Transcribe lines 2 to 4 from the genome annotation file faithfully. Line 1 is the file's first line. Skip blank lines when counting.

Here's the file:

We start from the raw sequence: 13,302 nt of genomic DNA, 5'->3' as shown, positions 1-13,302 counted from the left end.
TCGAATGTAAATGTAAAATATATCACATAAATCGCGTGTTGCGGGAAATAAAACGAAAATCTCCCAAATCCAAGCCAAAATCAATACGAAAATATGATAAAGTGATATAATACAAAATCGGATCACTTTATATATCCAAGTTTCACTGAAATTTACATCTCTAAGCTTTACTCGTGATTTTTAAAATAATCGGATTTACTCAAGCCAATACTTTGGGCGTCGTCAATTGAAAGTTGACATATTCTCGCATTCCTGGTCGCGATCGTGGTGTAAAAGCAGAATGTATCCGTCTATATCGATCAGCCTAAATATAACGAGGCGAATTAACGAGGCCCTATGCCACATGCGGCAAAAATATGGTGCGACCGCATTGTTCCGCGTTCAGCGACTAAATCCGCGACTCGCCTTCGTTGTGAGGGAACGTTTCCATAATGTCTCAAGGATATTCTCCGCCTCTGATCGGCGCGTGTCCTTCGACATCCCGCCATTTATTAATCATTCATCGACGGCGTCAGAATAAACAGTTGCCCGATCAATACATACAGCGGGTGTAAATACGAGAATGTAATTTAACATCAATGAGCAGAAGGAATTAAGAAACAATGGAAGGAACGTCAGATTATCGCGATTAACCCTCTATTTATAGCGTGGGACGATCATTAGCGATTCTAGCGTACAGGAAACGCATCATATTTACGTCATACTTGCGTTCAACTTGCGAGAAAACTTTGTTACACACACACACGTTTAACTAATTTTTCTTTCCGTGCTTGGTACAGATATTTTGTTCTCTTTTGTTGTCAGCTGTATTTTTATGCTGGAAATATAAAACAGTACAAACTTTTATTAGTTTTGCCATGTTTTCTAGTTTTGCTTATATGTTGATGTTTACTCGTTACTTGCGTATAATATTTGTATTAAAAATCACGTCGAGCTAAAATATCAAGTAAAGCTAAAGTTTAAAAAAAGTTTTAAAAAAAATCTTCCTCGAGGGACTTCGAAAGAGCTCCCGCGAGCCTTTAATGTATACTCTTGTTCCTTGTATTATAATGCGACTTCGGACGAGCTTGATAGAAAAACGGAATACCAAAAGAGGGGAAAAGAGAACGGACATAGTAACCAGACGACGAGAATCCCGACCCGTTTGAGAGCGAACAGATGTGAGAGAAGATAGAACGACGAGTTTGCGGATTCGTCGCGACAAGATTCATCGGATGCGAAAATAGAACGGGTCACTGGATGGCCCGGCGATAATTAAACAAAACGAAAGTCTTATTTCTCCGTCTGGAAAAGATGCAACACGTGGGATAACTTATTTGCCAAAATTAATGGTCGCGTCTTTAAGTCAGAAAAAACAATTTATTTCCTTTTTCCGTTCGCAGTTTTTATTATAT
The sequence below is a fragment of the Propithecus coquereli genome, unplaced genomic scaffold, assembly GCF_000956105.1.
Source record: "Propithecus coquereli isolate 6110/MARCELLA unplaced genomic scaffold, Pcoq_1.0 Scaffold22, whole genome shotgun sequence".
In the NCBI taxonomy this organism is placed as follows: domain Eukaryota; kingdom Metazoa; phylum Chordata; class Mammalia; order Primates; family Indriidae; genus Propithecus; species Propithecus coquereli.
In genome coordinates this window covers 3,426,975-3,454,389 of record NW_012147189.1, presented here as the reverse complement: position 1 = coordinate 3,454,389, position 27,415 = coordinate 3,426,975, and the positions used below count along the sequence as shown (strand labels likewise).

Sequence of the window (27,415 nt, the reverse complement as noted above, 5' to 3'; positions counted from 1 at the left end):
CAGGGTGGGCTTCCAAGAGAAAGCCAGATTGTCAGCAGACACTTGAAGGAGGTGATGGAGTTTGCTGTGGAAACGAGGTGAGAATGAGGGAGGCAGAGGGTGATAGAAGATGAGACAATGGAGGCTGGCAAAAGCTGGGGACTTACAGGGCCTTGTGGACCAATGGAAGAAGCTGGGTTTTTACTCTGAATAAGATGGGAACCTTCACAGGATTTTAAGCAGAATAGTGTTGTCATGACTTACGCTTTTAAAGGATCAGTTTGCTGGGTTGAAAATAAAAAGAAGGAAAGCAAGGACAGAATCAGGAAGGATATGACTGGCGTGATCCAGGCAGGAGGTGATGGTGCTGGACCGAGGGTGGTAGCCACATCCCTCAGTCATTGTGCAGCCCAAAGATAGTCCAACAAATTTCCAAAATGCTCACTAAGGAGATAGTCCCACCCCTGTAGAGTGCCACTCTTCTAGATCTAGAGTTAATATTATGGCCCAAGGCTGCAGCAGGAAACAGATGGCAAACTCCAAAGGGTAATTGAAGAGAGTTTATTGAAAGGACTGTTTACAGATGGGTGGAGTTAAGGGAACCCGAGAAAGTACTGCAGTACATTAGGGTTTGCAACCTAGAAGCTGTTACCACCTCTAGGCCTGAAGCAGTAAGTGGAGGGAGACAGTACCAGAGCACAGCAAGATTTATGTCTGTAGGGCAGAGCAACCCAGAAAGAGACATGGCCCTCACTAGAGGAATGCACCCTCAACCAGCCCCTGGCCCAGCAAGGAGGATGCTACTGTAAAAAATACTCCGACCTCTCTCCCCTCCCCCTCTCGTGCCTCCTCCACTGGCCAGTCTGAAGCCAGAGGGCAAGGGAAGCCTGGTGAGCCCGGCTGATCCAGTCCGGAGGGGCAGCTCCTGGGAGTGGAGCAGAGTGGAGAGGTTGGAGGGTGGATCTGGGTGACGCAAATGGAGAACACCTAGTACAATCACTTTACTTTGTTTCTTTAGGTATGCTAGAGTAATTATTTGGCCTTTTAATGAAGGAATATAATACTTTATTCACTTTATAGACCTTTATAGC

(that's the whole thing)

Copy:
TCGAATGTAAATGTAAAATATATCACATAAATCGCGTGTTGCGGGAAATAAAACGAAAATCTCCCAAATCCAAGCCAAAATCAATACGAAAATATGATAAAGTGATATAATACAAAATCGGATCACTTTATATATCCAAGTTTCACTGAAATTTACATCTCTAAGCTTTACTCGTGATTTTTAAAATAATCGGATTTACTCAAGCCAATACTTTGGGCGTCGTCAATTGAAAGTTGACATATTCTCGCATTCCTGGTCGCGATCGTGGTGTAAAAGCAGAATGTATCCGTCTATATCGATCAGCCTAAATATAACGAGGCGAATTAACGAGGCCCTATGCCACATGCGGCAAAAATATGGTGCGACCGCATTGTTCCGCGTTCAGCGACTAAATCCGCGACTCGCCTTCGTTGTGAGGGAACGTTTCCATAATGTCTCAAGGATATTCTCCGCCTCTGATCGGCGCGTGTCCTTCGACATCCCGCCATTTATTAATCATTCATCGACGGCGTCAGAATAAACAGTTGCCCGATCAATACATACAGCGGGTGTAAATACGAGAATGTAATTTAACATCAATGAGCAGAAGGAATTAAGAAACAATGGAAGGAACGTCAGATTATCGCGATTAACCCTCTATTTATAGCGTGGGACGATCATTAGCGATTCTAGCGTACAGGAAACGCATCATATTTACGTCATACTTGCGTTCAACTTGCGAGAAAACTTTGTTACACACACACACGTTTAACTAATTTTTCTTTCCGTGCTTGGTACAGATATTTTGTTCTCTTTTGTTGTCAGCTGTATTTTTATGCTGGAAATATAAAACAGTACAAACTTTTATTAGTTTTGCCATGTTTTCTAGTTTTGCTTATATGTTGATGTTTACTCGTTACTTGCGTATAATATTTGTATTAAAAATCACGTCGAGCTAAAATATCAAGTAAAGCTAAAGTTTAAAAAAAGTTTTAAAAAAAATCTTCCTCGAGGGACTTCGAAAGAGCTCCCGCGAGCCTTTAATGTATACTCTTGTTCCTTGTATTATAATGCGACTTCGGACGAGCTTGATAGAAAAACGGAATACCAAAAGAGGGGAAAAGAGAACGGACATAGTAACCAGACGACGAGAATCCCGACCCGTTTGAGAGCGAACAGATGTGAGAGAAGATAGAACGACGAGTTTGCGGATTCGTCGCGACAAGATTCATCGGATGCGAAAATAGAACGGGTCACTGGATGGCCCGGCGATAATTAAACAAAACGAAAGTCTTATTTCTCCGTCTGGAAAAGATGCAACACGTGGGATAACTTATTTGCCAAAATTAATGGTCGCGTCTTTAAGTCAGAAAAAACAATTTATTTCCTTTTTCCGTTCGCAGTTTTTATTATAT
The sequence below is a fragment of the Propithecus coquereli genome, unplaced genomic scaffold, assembly GCF_000956105.1.
Source record: "Propithecus coquereli isolate 6110/MARCELLA unplaced genomic scaffold, Pcoq_1.0 Scaffold22, whole genome shotgun sequence".